There was more involved in my version such as point scoring but I won’t share that in this post, as this post talks about the project as a whole and why it was created and what it wanted to achieve – not the development stages.

Designing an interactive museum | The final Product

Up to this point, I have covered some of the technical steps I used to create the application along with discussing the core principles in both the artwork and the main behaviours in the code.

To the all-important stage, the final product.

Looking back | What was this for and did it stay on track?

This browser game was created to educate, entertain and draw attention to the real museum located in the town.

Did I feel that I stayed on track and met the brief as one of my early projects as a postgraduate and a freelancer? Mostly, but there are things I would do very differently now. In particular on the website and the UI to capture the core look at feel.

The is museum was created in conjunction with the new brochure website which set up to educate and talks to readers about the local trust of whom were my clients for this project.

If I was to be honest, the one thing I would say is that parts of the website was OTT for the client’s objectives and budgets.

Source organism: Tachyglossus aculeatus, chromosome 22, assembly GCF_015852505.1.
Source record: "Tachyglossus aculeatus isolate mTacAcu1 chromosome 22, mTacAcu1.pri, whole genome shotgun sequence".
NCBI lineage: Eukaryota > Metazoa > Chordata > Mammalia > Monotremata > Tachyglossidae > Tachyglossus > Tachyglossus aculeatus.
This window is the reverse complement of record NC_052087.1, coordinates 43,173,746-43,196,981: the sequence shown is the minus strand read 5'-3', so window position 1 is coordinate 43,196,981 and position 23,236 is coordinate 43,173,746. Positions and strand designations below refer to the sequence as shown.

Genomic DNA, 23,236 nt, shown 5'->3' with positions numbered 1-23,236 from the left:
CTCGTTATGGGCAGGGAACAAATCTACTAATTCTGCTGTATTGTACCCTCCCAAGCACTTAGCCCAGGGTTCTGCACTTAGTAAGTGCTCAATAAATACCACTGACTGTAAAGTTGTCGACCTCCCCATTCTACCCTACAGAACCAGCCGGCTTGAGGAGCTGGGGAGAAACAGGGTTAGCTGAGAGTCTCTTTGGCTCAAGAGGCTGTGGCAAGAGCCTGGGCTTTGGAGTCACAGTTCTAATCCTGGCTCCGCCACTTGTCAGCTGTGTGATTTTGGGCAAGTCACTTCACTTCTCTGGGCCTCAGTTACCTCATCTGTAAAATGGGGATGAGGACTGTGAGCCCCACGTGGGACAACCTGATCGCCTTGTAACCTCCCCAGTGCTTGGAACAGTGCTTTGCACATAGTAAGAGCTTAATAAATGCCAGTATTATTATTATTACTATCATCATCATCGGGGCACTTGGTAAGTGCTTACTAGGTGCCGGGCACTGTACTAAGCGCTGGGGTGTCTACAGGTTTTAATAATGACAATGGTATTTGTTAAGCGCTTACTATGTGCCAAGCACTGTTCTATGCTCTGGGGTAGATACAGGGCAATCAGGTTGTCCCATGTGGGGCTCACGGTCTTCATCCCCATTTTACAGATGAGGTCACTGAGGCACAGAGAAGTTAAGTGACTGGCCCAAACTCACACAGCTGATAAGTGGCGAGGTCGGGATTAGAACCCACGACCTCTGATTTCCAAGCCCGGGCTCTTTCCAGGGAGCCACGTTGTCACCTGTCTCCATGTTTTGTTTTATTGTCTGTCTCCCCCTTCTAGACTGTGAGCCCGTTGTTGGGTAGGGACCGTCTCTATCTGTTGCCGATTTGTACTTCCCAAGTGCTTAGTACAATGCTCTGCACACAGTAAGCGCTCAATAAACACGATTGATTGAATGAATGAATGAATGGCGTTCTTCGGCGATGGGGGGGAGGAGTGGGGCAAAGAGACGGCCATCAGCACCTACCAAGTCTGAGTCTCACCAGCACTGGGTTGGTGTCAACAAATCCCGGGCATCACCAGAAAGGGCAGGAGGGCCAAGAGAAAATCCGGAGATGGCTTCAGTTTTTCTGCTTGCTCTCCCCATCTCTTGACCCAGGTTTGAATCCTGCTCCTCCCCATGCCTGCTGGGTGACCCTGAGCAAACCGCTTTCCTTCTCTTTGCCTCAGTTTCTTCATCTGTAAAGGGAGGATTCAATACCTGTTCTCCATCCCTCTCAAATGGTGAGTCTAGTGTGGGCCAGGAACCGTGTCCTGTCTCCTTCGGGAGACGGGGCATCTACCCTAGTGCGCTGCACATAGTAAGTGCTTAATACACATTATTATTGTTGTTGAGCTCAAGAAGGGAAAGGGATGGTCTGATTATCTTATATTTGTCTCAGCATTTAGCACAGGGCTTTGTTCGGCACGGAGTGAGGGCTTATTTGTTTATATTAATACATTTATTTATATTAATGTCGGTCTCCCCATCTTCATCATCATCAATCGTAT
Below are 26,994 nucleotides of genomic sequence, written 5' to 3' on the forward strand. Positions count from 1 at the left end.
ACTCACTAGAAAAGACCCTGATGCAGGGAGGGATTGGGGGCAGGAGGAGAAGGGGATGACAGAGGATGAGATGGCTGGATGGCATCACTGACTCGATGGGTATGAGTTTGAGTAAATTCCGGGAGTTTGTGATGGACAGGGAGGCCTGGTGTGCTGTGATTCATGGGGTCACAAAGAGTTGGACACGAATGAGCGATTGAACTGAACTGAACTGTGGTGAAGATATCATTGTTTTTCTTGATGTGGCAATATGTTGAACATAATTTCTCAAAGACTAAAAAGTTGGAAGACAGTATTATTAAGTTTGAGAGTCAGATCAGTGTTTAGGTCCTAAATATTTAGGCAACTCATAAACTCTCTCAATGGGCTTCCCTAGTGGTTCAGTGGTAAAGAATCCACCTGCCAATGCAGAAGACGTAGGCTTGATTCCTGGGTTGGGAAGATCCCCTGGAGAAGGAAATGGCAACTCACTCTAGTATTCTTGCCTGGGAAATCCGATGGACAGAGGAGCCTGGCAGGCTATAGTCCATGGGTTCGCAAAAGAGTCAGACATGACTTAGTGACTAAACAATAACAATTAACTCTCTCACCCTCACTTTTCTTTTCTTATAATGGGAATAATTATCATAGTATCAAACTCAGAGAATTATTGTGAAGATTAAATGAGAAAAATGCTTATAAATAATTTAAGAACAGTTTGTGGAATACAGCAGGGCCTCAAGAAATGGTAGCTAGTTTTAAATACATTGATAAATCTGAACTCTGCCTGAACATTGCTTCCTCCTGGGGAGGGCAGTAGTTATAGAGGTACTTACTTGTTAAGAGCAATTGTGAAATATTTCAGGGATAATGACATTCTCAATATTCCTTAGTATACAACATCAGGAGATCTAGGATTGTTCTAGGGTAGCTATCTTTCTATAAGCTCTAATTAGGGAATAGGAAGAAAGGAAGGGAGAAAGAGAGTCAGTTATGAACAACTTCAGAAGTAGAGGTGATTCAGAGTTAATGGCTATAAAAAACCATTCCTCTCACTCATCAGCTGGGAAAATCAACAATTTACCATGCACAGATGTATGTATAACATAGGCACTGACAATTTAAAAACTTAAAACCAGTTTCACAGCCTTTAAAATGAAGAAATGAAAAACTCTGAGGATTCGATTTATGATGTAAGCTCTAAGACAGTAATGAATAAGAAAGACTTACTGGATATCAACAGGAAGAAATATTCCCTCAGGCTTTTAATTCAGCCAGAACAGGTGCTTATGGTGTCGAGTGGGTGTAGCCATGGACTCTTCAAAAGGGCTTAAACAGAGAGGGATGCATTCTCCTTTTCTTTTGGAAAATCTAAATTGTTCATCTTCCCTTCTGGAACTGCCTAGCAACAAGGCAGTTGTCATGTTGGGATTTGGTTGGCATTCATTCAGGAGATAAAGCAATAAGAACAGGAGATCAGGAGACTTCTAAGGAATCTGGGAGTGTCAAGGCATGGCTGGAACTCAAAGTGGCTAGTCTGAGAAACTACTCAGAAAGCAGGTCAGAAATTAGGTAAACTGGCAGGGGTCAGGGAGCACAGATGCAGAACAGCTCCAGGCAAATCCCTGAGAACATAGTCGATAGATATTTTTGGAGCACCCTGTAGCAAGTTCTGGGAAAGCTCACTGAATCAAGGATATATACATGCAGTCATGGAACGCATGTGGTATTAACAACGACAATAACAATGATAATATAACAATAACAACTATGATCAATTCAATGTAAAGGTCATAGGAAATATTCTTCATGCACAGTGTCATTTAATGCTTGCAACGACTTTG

This browser game was created to educate, entertain and draw attention to the real museum located in the town.

The interactive museum itself offers a great addition to the project as a whole… that is where the project was arguably unbalanced from a web entrepreneurs perspective. The interactive museum was an addition but that is where most of the money and time were invested instead of the website which should have been the ultimate focus in my opinion.

The museum dominated too much.

To come at this again, I would invest much more into getting some enquires and activity from the brochure website. That would at least balance it from a business perspective.

All experience in hindsight from 11 years past! A lot happens in a design career in that time.

And it also contributes to what I am writing today. How to make an interactive story game in Flash (Adobe Animate)

Divider

What I would also do differently on my museum | personal note

The project on a personal note gave me a tremendous amount of experience in interaction design and creating applications in Flash. This was a follow on from creating games in flash, for example like the STEM / E-learning game I created which you can read more about.